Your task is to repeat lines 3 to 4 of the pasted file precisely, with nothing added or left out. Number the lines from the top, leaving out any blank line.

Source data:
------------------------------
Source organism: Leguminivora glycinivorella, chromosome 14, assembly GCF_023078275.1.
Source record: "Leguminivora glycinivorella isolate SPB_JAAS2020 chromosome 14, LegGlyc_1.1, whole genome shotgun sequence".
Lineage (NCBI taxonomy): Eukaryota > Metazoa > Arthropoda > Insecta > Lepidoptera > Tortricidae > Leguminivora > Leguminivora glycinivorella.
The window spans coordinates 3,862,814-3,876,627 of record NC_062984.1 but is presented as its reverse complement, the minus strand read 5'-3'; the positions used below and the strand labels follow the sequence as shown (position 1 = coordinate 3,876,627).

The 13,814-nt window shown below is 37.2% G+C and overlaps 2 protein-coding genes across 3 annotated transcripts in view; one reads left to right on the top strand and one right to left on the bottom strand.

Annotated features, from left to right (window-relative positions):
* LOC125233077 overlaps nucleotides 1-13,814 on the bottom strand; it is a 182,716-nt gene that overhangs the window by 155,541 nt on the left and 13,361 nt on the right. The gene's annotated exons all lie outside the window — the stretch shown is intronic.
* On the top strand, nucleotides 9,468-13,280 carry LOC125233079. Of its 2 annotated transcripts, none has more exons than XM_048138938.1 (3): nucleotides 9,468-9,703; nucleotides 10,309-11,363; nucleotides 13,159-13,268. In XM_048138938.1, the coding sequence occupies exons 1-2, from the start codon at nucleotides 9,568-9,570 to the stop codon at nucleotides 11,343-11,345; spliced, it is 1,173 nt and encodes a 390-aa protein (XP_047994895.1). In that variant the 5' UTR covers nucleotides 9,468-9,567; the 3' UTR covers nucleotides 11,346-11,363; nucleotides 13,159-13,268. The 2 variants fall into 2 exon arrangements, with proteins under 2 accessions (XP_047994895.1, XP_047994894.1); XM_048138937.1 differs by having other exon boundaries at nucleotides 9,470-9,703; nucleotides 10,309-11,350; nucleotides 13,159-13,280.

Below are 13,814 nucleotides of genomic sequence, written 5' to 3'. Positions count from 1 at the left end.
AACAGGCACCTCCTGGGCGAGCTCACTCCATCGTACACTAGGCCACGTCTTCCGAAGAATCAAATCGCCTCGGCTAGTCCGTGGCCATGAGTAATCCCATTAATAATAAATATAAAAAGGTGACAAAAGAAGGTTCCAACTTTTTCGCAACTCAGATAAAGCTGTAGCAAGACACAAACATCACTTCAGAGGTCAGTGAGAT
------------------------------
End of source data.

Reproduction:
Lineage (NCBI taxonomy): Eukaryota > Metazoa > Arthropoda > Insecta > Lepidoptera > Tortricidae > Leguminivora > Leguminivora glycinivorella.
The window spans coordinates 3,862,814-3,876,627 of record NC_062984.1 but is presented as its reverse complement, the minus strand read 5'-3'; the positions used below and the strand labels follow the sequence as shown (position 1 = coordinate 3,876,627).